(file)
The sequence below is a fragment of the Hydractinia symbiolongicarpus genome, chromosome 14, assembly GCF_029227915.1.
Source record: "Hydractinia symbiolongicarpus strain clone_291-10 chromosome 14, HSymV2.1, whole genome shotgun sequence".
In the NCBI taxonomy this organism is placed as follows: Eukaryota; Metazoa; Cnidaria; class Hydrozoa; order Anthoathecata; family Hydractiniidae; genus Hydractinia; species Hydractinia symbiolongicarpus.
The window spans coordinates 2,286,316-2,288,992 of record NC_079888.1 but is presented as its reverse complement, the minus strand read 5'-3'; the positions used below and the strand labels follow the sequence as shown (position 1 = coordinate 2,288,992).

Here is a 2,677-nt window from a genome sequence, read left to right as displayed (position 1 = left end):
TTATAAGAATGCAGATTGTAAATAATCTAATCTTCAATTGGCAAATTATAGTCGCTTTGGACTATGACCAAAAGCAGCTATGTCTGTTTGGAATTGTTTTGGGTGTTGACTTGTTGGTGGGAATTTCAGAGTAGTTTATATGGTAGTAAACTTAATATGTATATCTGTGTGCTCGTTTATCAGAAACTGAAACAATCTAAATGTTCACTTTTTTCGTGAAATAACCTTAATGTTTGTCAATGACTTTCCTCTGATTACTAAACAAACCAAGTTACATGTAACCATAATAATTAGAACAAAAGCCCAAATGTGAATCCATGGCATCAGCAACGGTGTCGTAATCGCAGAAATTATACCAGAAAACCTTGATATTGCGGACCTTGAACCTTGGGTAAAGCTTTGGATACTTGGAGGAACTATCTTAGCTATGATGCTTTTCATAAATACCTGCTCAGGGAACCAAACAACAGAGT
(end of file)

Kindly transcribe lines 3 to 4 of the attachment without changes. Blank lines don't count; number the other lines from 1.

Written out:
In the NCBI taxonomy this organism is placed as follows: Eukaryota; Metazoa; Cnidaria; class Hydrozoa; order Anthoathecata; family Hydractiniidae; genus Hydractinia; species Hydractinia symbiolongicarpus.
The window spans coordinates 2,286,316-2,288,992 of record NC_079888.1 but is presented as its reverse complement, the minus strand read 5'-3'; the positions used below and the strand labels follow the sequence as shown (position 1 = coordinate 2,288,992).